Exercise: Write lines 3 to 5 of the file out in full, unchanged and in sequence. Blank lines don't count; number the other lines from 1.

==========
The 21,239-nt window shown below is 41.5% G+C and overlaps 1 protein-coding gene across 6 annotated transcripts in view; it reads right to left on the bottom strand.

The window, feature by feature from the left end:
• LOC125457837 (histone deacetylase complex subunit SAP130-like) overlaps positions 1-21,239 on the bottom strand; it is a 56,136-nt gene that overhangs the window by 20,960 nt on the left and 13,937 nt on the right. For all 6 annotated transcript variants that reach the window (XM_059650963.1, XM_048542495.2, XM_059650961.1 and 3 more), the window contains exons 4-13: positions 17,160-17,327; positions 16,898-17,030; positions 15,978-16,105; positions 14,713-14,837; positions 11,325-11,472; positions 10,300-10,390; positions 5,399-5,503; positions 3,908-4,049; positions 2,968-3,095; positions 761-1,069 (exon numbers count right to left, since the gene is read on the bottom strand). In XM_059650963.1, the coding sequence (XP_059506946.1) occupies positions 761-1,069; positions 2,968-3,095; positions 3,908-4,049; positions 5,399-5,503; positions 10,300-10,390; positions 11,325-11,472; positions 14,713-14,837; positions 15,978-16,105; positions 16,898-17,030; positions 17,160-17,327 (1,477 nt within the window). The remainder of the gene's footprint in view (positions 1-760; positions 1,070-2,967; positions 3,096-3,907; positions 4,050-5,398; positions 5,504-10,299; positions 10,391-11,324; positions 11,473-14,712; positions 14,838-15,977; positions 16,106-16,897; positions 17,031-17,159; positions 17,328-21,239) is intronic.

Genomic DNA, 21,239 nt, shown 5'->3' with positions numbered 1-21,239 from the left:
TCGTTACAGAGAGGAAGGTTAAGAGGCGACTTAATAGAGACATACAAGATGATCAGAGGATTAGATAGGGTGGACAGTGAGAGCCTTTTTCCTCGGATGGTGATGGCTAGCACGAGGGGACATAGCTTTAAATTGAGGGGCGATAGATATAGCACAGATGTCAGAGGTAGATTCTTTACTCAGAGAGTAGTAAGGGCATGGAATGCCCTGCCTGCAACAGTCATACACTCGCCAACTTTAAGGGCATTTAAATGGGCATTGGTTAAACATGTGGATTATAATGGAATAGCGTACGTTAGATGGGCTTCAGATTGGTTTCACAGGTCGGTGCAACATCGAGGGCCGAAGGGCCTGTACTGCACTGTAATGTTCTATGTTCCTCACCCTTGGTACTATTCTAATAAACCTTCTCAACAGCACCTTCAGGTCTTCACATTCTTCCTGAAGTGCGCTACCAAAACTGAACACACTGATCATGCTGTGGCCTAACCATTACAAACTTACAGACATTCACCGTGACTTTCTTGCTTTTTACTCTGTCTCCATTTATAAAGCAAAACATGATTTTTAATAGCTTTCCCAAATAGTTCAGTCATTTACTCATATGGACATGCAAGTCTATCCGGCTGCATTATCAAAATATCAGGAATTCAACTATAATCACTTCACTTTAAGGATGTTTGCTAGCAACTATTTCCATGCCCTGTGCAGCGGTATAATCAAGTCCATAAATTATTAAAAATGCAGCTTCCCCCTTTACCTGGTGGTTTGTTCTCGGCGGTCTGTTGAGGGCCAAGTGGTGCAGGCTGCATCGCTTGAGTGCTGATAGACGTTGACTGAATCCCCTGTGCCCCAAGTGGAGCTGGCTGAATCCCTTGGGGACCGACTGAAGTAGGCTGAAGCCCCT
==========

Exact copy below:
• LOC125457837 (histone deacetylase complex subunit SAP130-like) overlaps positions 1-21,239 on the bottom strand; it is a 56,136-nt gene that overhangs the window by 20,960 nt on the left and 13,937 nt on the right. For all 6 annotated transcript variants that reach the window (XM_059650963.1, XM_048542495.2, XM_059650961.1 and 3 more), the window contains exons 4-13: positions 17,160-17,327; positions 16,898-17,030; positions 15,978-16,105; positions 14,713-14,837; positions 11,325-11,472; positions 10,300-10,390; positions 5,399-5,503; positions 3,908-4,049; positions 2,968-3,095; positions 761-1,069 (exon numbers count right to left, since the gene is read on the bottom strand). In XM_059650963.1, the coding sequence (XP_059506946.1) occupies positions 761-1,069; positions 2,968-3,095; positions 3,908-4,049; positions 5,399-5,503; positions 10,300-10,390; positions 11,325-11,472; positions 14,713-14,837; positions 15,978-16,105; positions 16,898-17,030; positions 17,160-17,327 (1,477 nt within the window). The remainder of the gene's footprint in view (positions 1-760; positions 1,070-2,967; positions 3,096-3,907; positions 4,050-5,398; positions 5,504-10,299; positions 10,391-11,324; positions 11,473-14,712; positions 14,838-15,977; positions 16,106-16,897; positions 17,031-17,159; positions 17,328-21,239) is intronic.

Genomic DNA, 21,239 nt, shown 5'->3' with positions numbered 1-21,239 from the left:
TCGTTACAGAGAGGAAGGTTAAGAGGCGACTTAATAGAGACATACAAGATGATCAGAGGATTAGATAGGGTGGACAGTGAGAGCCTTTTTCCTCGGATGGTGATGGCTAGCACGAGGGGACATAGCTTTAAATTGAGGGGCGATAGATATAGCACAGATGTCAGAGGTAGATTCTTTACTCAGAGAGTAGTAAGGGCATGGAATGCCCTGCCTGCAACAGTCATACACTCGCCAACTTTAAGGGCATTTAAATGGGCATTGGTTAAACATGTGGATTATAATGGAATAGCGTACGTTAGATGGGCTTCAGATTGGTTTCACAGGTCGGTGCAACATCGAGGGCCGAAGGGCCTGTACTGCACTGTAATGTTCTATGTTCCTCACCCTTGGTACTATTCTAATAAACCTTCTCAACAGCACCTTCAGGTCTTCACATTCTTCCTGAAGTGCGCTACCAAAACTGAACACACTGATCATGCTGTGGCCTAACCATTACAAACTTACAGACATTCACCGTGACTTTCTTGCTTTTTACTCTGTCTCCATTTATAAAGCAAAACATGATTTTTAATAGCTTTCCCAAATAGTTCAGTCATTTACTCATATGGACATGCAAGTCTATCCGGCTGCATTATCAAAATATCAGGAATTCAACTATAATCACTTCACTTTAAGGATGTTTGCTAGCAACTATTTCCATGCCCTGTGCAGCGGTATAATCAAGTCCATAAATTATTAAAAATGCAGCTTCCCCCTTTACCTGGTGGTTTGTTCTCGGCGGTCTGTTGAGGGCCAAGTGGTGCAGGCTGCATCGCTTGAGTGCTGATAGACGTTGACTGAATCCCCTGTGCCCCAAGTGGAGCTGGCTGAATCCCTTGGGGACCGACTGAAGTAGGCTGAAGCCCCT